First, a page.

University of Limerick
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A ‘Schema theory’ analysis of the psychological contract formation process using repertory grid technique

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posted on 2022-12-20, 12:44 authored by Ultan Patrick Sherman
This study examines the content of the psychological contract at its formation stage. Three individual antecedents were identified that were expected to influence these content dimensions (careerism, type of exchange (social/economic), level of experience). The study proceeds in two separate but overlapping stages. Firstly, in Stage A, the relationship between these individual factors and the content dimensions is investigated. Secondly, in Stage B, the effect of the three antecedents on the content dimensions across seven features (‘Realistic’; ‘Contingent’; ‘Fair’; ‘Important’; ‘Expected’; ‘Familiar’; ‘Uniqueness’) is also examined in an effort to better understand both the employee and employer obligations. We adopted a mixed methodology in our study. The three antecedents were measured using questionnaires. Fifty interviews were conducted to elicit both employer and employee obligations and this data was analysed using the repertory grid technique. Results for Stage A indicate that level of careerism is associated with obligations concerning loyalty. A social exchange is associated with certain obligations reflecting a broad investment with the organisation (e.g. Development). An economic exchange is associated with certain obligations reflecting a narrow investment with the organisation (e.g. Pay & Benefits). Our study also found that novices are more likely than veterans to explicate obligations to the organisation concerning Teamwork. These results confirm that the three factors are, to varying degrees, viable antecedents of the psychological contract. Results for Stage B indicate that both ‘type of exchange’ and ‘level of experience’ affect certain dimensions across a number of features (e.g. ‘Important/Not Important’, ‘Familiar/Novel’ etc.). However, the features assessed in our study are of limited value in explaining the dynamics of the formation process. Taken together, both stages in our study make an incremental contribution to understanding the schematic nature of the psychological contract.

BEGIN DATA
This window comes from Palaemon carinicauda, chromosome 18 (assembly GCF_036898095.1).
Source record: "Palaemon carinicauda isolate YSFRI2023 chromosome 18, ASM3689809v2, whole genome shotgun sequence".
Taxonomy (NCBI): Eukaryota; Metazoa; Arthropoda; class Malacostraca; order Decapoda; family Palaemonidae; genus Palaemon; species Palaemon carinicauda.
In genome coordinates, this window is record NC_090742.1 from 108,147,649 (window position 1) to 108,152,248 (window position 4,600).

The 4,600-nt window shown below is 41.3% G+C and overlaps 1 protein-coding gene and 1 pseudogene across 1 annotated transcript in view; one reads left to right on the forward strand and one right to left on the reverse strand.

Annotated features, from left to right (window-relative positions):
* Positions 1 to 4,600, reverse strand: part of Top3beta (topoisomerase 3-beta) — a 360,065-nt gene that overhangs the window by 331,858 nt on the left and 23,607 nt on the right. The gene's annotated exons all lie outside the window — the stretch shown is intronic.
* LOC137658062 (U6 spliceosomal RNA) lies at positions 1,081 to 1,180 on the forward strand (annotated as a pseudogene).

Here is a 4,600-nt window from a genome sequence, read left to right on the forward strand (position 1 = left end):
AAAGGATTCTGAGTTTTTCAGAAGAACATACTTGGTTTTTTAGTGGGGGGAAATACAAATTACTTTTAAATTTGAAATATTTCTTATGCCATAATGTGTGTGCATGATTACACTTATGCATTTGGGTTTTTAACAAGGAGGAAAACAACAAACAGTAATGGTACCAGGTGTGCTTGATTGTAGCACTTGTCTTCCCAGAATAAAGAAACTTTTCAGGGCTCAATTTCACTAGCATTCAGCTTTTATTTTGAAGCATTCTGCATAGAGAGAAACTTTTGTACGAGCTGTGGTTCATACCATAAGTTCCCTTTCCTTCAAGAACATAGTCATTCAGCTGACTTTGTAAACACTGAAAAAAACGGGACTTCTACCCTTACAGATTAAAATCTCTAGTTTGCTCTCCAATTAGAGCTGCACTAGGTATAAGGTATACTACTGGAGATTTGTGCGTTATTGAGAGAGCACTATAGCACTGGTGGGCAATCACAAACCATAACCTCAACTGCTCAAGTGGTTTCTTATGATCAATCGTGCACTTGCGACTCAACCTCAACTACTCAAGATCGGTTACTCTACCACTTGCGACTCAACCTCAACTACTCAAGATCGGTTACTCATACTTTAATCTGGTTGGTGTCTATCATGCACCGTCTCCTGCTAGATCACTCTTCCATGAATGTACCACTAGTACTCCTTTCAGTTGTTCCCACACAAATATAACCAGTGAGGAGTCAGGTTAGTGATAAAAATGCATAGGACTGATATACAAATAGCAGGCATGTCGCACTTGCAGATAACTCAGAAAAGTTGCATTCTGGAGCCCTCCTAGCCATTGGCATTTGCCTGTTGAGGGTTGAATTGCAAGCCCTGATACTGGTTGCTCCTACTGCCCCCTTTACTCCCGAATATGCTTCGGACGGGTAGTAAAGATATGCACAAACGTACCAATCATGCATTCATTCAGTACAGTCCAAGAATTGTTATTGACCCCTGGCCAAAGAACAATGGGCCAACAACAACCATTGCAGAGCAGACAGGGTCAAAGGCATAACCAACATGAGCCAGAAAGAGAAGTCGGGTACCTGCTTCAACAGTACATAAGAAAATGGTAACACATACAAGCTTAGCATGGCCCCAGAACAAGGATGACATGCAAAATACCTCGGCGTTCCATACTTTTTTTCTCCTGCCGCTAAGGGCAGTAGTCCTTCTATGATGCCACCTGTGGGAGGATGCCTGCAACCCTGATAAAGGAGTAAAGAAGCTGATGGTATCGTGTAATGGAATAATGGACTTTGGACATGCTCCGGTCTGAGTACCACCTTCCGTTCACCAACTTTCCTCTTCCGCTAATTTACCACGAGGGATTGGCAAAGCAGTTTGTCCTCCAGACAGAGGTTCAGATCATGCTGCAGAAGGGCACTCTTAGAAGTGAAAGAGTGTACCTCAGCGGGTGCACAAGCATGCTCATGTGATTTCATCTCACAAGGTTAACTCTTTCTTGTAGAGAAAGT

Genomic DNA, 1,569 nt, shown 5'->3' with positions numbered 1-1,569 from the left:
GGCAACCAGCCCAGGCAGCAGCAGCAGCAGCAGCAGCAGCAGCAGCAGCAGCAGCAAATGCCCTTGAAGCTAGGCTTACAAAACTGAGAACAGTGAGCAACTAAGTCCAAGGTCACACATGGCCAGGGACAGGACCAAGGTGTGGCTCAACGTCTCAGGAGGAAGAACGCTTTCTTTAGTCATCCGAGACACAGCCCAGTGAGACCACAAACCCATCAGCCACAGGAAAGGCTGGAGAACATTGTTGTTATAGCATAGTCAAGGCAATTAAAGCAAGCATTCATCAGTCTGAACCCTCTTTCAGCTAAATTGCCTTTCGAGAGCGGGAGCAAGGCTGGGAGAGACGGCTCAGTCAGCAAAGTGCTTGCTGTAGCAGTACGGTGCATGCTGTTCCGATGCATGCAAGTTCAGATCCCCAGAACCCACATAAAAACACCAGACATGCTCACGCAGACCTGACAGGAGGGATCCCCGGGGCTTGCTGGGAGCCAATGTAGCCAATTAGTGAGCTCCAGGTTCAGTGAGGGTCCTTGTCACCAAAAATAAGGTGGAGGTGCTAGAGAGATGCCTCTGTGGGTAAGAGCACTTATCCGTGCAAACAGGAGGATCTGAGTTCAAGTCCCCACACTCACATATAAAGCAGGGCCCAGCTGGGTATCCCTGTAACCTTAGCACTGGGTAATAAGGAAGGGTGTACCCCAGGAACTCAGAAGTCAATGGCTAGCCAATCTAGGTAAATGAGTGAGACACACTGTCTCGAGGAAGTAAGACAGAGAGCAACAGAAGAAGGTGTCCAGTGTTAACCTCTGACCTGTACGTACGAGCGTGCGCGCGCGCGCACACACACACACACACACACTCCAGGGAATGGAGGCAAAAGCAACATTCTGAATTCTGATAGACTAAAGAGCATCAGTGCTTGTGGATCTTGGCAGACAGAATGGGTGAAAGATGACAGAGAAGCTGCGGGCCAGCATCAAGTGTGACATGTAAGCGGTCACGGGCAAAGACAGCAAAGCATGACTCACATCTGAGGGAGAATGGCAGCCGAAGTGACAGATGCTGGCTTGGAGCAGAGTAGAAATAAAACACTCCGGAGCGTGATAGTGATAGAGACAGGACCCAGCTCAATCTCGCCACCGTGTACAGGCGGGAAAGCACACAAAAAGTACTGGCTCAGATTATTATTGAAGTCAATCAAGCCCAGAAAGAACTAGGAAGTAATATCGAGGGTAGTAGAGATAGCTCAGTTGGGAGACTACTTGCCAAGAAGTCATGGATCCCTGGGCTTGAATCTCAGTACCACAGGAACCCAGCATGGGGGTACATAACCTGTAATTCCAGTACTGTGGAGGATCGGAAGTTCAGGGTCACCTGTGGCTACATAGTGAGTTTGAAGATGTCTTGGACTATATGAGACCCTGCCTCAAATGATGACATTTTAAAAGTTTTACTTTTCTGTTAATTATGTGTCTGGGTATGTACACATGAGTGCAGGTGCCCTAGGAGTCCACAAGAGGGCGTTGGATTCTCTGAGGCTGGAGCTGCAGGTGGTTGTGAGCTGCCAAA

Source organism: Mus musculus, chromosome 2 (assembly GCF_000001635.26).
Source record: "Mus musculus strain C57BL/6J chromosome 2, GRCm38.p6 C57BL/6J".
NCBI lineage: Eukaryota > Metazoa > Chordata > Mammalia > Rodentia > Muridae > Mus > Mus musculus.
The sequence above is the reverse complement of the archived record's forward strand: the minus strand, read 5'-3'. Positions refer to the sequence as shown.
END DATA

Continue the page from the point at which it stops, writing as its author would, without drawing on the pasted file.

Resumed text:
• Kemmy Business School


  • Doctoral

First supervisor

Morley, Michael





Department or School

  • Management & Marketing

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